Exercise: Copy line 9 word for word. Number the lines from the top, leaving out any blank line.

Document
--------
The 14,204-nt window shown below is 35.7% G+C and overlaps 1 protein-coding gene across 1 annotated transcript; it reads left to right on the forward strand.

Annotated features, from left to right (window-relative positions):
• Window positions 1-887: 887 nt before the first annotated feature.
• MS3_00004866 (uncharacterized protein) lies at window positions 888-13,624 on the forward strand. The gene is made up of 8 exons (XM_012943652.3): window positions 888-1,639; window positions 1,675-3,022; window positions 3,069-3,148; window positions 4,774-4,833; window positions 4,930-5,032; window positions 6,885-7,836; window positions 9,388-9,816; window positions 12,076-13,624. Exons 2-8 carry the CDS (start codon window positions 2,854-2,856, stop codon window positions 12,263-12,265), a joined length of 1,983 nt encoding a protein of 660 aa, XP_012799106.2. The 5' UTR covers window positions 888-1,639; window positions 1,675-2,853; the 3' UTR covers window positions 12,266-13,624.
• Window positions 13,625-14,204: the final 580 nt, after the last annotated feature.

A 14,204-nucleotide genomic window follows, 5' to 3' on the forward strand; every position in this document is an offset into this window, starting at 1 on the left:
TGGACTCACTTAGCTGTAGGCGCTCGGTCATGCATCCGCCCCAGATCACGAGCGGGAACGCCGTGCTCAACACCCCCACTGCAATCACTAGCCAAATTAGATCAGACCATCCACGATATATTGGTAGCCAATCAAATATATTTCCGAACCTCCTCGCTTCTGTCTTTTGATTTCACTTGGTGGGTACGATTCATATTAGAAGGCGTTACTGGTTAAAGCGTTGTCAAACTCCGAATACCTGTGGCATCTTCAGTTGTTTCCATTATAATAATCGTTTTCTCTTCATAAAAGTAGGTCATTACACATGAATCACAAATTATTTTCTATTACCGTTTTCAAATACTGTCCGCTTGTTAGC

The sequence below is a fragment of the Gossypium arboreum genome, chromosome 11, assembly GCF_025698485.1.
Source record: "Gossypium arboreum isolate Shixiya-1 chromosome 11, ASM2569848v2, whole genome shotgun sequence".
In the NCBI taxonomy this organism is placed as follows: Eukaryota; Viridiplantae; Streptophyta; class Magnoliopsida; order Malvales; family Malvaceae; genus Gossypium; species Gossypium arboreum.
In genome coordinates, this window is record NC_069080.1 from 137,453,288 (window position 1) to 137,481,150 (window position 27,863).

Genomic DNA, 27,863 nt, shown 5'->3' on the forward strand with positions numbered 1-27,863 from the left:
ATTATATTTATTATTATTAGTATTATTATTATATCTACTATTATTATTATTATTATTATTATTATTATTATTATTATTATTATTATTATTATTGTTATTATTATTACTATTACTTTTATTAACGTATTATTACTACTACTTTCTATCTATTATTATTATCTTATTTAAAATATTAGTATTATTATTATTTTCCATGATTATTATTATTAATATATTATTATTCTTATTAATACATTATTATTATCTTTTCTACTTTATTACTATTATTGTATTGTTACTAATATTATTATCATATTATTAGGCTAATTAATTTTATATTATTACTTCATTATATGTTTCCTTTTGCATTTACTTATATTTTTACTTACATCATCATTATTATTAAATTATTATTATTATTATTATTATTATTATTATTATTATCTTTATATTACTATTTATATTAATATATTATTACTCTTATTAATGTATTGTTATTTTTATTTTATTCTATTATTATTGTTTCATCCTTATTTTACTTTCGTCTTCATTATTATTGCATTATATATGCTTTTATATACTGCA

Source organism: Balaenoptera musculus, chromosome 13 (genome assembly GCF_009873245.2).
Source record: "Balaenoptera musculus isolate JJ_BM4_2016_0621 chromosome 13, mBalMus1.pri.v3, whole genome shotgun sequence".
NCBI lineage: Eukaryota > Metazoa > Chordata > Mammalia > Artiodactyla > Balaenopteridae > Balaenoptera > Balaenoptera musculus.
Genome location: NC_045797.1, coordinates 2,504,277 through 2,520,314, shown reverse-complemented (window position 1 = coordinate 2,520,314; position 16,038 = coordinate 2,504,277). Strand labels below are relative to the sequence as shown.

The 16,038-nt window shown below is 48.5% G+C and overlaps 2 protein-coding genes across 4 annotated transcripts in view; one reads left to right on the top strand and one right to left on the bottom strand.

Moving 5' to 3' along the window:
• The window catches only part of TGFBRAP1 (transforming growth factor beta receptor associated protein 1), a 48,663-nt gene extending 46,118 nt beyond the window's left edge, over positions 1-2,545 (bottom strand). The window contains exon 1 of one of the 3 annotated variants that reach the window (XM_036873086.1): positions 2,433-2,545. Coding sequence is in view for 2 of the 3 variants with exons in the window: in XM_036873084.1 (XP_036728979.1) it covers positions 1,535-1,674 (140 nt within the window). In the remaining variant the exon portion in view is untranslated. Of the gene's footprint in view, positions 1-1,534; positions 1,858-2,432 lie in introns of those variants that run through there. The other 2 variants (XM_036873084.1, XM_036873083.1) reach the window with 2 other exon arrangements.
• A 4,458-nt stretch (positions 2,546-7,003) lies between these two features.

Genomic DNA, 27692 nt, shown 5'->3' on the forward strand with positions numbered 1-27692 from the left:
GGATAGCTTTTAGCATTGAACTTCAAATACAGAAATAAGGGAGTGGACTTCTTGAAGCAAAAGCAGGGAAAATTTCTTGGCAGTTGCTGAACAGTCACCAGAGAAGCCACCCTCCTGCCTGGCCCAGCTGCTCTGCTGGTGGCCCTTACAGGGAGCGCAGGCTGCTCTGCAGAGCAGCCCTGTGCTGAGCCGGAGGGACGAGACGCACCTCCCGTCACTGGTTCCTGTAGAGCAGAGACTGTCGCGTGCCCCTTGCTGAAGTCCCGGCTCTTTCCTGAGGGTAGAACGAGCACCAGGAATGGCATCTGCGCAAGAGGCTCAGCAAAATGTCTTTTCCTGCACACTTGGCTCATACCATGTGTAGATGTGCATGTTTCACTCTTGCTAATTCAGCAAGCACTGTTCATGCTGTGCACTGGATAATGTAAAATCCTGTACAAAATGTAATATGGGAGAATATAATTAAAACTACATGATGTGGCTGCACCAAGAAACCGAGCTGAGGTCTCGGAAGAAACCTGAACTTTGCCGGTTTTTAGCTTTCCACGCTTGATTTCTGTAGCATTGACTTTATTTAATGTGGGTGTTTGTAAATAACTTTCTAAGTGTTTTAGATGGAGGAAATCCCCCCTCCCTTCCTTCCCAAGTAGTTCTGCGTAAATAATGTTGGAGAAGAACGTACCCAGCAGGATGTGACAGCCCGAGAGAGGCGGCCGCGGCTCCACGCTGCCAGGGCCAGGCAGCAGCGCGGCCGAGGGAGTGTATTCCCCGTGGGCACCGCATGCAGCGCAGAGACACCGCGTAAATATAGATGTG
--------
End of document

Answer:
Source record: "Gossypium arboreum isolate Shixiya-1 chromosome 11, ASM2569848v2, whole genome shotgun sequence".